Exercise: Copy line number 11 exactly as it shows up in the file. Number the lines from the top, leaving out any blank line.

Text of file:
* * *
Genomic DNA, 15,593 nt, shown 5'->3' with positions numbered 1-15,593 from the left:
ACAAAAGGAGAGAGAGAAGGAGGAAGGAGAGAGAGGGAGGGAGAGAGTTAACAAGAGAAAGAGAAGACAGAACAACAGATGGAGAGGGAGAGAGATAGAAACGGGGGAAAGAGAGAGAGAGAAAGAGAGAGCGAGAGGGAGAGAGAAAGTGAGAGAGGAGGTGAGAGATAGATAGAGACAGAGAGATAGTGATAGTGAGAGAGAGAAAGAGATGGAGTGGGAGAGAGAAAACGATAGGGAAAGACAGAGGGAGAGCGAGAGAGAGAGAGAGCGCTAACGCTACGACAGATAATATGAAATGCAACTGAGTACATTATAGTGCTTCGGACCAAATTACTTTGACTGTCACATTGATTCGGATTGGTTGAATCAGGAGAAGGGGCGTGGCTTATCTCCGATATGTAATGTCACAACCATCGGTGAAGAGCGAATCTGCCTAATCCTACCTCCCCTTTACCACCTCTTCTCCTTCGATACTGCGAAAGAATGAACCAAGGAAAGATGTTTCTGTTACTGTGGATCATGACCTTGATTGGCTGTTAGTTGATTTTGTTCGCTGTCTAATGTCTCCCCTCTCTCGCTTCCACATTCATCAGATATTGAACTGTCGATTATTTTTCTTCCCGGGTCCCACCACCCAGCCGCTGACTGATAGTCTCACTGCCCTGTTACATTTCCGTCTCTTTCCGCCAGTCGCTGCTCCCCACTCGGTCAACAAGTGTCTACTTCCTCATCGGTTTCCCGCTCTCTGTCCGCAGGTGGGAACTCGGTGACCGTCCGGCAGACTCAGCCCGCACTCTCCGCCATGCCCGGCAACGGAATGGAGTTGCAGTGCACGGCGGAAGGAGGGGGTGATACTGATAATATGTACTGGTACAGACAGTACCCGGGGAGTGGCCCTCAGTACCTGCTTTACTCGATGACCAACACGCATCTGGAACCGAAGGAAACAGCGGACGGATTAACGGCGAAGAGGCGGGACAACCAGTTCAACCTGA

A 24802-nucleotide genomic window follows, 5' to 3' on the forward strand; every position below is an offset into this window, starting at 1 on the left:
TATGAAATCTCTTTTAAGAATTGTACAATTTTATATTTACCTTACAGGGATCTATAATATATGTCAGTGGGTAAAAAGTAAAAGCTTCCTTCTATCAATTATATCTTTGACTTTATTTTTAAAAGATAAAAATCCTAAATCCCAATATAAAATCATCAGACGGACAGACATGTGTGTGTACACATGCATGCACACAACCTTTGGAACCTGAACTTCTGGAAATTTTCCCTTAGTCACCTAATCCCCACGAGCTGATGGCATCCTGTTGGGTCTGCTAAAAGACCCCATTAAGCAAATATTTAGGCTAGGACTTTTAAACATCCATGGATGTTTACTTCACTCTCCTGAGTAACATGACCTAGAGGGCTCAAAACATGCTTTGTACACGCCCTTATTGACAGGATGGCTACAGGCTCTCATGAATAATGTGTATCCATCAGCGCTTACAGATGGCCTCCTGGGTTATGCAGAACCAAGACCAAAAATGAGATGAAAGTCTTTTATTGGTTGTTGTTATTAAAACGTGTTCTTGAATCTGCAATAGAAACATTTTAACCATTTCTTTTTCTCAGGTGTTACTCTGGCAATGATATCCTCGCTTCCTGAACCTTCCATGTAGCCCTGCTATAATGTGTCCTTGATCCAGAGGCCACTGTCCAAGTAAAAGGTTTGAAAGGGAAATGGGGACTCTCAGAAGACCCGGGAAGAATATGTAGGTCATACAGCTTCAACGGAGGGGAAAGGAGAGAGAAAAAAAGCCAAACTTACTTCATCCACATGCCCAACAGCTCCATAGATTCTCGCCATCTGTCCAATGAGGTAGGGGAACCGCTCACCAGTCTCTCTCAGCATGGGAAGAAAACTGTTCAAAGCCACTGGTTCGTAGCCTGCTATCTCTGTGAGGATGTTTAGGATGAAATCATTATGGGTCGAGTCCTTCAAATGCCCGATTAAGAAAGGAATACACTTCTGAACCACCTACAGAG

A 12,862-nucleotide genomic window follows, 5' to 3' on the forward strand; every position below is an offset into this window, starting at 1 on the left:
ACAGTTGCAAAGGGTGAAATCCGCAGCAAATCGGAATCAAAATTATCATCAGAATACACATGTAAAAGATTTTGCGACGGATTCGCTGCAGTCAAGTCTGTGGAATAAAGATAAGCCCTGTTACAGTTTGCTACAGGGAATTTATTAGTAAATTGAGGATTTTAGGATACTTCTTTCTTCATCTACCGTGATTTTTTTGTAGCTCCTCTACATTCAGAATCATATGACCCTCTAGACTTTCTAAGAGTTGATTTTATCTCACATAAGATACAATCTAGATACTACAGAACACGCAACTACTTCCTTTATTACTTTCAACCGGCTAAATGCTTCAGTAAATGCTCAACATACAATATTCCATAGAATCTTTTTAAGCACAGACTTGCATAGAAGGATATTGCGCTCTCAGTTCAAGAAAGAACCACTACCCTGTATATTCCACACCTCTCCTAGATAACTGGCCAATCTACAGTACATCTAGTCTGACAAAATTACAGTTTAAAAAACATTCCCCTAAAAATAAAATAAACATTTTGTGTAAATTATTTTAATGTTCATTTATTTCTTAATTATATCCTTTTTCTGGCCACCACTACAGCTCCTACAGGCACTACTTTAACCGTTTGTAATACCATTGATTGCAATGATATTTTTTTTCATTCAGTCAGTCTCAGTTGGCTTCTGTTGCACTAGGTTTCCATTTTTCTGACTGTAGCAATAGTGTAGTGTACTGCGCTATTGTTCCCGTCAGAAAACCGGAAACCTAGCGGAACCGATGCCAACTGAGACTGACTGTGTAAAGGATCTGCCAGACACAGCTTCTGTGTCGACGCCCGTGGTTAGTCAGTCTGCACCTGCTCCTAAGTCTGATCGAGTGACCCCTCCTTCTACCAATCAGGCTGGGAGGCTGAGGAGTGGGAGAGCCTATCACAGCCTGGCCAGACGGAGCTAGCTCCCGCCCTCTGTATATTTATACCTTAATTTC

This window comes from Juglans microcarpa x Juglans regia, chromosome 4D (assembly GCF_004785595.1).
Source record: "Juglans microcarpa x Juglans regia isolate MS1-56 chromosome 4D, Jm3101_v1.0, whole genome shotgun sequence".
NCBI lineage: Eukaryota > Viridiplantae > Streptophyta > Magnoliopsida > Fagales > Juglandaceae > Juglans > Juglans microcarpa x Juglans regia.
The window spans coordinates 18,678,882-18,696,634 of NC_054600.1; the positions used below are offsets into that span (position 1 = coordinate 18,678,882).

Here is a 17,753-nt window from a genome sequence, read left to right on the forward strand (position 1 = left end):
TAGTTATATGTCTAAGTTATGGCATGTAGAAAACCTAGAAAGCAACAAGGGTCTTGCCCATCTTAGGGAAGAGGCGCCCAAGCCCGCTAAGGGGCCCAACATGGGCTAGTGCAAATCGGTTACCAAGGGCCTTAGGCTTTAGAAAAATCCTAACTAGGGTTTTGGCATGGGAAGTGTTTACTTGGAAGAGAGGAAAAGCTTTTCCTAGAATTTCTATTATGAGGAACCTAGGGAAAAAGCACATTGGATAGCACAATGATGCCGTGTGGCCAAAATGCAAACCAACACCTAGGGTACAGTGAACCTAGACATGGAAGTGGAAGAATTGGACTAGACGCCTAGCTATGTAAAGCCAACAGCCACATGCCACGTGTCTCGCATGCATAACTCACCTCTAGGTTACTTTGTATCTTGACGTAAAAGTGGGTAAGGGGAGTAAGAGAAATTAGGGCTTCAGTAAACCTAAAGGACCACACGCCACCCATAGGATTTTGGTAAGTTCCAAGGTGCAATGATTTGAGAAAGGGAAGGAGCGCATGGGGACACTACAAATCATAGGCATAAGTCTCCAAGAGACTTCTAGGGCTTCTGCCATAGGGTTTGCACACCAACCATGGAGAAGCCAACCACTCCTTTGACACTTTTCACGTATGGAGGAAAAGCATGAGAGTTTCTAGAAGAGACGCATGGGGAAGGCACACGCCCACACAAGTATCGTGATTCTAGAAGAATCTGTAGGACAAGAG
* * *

Here is a 17,753-nt window from a genome sequence, read left to right on the forward strand (position 1 = left end):